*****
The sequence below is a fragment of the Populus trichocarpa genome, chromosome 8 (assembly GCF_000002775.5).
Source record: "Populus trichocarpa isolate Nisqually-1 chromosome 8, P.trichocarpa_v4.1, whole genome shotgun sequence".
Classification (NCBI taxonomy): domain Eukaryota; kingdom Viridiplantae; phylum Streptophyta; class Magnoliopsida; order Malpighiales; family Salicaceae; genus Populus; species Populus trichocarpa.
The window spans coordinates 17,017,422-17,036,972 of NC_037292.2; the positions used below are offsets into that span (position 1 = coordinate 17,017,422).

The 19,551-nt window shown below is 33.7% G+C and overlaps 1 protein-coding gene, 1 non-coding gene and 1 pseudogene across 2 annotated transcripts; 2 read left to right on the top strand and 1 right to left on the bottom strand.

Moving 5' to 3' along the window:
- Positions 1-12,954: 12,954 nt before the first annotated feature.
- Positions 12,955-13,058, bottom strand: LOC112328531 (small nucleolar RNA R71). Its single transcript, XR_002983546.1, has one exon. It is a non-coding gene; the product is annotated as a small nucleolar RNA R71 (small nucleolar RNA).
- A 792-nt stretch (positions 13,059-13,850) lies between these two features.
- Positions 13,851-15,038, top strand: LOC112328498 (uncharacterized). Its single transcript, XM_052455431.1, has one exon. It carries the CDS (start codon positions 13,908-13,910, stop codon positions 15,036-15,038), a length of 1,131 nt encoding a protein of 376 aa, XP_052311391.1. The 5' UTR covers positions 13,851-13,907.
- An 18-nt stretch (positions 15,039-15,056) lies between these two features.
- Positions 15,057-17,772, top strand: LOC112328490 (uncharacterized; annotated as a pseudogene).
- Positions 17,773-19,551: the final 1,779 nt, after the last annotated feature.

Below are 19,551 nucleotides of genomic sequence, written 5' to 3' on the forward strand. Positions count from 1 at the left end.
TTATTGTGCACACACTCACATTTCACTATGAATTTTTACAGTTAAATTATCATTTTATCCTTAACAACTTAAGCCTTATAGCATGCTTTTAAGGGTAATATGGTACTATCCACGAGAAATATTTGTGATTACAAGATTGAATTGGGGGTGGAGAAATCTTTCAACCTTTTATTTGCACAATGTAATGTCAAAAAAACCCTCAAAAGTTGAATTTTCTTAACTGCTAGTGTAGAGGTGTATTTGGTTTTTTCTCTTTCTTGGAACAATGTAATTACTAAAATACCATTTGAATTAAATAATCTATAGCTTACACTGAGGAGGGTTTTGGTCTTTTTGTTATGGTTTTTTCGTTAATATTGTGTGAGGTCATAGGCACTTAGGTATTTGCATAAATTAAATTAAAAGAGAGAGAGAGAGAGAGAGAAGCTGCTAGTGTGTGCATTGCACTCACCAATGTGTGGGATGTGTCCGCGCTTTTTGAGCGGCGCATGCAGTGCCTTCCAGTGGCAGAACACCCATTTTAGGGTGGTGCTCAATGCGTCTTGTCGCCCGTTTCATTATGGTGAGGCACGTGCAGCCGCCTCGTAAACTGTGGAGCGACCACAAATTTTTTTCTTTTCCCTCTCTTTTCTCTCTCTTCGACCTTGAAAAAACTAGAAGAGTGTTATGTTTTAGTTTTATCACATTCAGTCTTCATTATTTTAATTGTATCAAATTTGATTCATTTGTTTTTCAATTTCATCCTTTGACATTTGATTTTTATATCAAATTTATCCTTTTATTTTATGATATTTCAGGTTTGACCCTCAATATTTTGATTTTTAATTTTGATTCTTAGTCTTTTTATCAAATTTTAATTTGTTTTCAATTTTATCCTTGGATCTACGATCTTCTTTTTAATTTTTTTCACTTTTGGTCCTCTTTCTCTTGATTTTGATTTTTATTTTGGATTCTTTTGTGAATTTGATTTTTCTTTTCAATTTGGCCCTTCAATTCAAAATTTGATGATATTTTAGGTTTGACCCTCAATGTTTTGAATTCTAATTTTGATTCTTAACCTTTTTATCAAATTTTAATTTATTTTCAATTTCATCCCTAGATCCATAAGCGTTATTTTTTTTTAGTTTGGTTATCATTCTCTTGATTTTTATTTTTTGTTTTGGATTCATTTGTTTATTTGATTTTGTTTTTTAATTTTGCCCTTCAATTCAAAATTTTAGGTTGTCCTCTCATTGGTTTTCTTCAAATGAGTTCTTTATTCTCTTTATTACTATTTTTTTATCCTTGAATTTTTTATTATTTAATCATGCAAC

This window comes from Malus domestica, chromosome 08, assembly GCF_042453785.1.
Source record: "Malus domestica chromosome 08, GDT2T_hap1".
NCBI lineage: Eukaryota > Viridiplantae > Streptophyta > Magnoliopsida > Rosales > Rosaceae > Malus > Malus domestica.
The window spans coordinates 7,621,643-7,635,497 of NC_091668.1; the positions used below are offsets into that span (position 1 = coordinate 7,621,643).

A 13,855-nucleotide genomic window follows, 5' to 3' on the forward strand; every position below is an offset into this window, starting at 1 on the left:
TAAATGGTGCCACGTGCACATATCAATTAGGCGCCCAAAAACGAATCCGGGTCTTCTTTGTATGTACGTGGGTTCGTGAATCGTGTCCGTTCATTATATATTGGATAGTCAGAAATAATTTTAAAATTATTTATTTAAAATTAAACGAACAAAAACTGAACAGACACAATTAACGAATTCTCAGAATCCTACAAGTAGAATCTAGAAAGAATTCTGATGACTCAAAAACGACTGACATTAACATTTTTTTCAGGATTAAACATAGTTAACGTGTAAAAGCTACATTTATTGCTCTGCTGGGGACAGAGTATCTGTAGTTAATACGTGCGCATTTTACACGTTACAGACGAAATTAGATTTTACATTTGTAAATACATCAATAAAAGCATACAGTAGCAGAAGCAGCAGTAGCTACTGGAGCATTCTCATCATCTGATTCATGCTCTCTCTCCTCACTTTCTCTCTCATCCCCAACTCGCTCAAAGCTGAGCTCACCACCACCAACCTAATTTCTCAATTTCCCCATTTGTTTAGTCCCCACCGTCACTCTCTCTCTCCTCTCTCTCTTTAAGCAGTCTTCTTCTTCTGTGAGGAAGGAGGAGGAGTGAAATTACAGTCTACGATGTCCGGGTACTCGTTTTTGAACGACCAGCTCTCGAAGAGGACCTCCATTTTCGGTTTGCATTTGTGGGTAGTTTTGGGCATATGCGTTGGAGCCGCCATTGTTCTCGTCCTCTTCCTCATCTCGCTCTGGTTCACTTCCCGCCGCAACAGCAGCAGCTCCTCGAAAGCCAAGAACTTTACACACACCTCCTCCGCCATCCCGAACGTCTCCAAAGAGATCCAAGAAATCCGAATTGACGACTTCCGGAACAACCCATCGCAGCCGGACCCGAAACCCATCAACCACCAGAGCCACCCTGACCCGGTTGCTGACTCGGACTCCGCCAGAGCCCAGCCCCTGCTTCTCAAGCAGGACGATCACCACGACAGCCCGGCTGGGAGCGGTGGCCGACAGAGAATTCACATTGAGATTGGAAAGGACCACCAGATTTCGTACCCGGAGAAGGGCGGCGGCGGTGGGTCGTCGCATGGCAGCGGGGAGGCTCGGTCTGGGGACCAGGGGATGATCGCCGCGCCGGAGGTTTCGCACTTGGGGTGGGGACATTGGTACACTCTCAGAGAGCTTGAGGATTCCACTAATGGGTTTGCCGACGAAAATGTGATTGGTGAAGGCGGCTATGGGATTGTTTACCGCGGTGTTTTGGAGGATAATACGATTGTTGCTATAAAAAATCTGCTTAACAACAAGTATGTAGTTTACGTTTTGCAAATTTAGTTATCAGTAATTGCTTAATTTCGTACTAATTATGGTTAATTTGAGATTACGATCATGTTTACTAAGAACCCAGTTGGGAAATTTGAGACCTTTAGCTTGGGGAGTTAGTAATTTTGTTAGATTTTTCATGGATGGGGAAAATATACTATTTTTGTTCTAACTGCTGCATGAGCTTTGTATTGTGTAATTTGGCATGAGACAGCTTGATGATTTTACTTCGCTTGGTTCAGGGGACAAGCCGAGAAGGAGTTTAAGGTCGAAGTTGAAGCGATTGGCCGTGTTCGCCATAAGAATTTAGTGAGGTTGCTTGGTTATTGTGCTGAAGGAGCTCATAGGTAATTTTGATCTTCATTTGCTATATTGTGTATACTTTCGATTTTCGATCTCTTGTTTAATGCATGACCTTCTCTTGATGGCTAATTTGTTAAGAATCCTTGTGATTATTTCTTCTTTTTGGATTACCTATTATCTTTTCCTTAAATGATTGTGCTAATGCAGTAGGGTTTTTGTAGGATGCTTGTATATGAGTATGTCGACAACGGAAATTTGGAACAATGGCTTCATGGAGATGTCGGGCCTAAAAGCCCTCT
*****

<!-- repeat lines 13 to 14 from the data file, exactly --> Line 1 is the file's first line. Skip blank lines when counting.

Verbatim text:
- Positions 17,773-19,551: the final 1,779 nt, after the last annotated feature.

Below are 19,551 nucleotides of genomic sequence, written 5' to 3' on the forward strand. Positions count from 1 at the left end.